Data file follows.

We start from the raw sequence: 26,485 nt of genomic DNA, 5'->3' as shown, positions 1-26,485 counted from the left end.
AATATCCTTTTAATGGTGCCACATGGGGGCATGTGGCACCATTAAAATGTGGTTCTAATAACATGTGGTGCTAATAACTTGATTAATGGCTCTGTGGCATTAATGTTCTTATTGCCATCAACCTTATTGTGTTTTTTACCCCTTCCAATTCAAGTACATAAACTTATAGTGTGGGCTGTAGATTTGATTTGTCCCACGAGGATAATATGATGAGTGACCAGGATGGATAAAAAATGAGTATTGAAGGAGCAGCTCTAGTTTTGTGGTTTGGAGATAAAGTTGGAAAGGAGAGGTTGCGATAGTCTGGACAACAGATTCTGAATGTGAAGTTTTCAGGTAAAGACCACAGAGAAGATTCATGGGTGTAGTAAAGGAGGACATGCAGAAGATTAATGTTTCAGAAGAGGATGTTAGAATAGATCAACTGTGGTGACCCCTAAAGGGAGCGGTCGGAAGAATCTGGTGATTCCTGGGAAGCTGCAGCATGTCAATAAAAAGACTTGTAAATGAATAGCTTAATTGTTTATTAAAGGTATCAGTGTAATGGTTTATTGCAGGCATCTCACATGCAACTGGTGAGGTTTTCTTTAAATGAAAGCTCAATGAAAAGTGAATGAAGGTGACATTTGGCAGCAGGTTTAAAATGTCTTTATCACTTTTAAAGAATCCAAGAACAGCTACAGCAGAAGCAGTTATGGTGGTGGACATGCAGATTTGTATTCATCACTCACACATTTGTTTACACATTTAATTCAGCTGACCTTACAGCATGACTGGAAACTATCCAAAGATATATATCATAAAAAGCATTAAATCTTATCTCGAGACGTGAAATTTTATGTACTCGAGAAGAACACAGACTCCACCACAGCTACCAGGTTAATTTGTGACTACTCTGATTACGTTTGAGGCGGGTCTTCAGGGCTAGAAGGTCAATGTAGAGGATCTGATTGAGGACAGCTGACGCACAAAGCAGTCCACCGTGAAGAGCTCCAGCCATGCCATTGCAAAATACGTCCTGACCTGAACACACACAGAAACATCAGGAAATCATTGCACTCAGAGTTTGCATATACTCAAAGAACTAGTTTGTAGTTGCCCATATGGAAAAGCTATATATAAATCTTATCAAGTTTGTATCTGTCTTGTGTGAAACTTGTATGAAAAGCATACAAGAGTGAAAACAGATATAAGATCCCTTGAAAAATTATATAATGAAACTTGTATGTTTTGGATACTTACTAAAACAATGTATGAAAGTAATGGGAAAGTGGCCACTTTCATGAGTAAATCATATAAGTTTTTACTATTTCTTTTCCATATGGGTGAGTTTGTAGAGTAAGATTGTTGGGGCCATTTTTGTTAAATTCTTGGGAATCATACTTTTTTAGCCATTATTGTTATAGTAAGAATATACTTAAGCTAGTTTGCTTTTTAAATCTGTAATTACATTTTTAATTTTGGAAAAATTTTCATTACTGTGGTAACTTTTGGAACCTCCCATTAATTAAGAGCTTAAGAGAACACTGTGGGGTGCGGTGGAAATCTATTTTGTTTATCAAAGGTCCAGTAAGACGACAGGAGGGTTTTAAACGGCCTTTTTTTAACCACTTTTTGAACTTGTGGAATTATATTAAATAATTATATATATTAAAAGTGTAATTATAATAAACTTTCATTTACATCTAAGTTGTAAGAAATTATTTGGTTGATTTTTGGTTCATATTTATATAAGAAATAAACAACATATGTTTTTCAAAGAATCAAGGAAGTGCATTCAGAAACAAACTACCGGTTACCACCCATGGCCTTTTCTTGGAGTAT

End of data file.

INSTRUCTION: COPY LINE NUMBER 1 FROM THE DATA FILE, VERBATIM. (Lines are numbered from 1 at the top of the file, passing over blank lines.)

We start from the raw sequence: 26,485 nt of genomic DNA, 5'->3' as shown, positions 1-26,485 counted from the left end.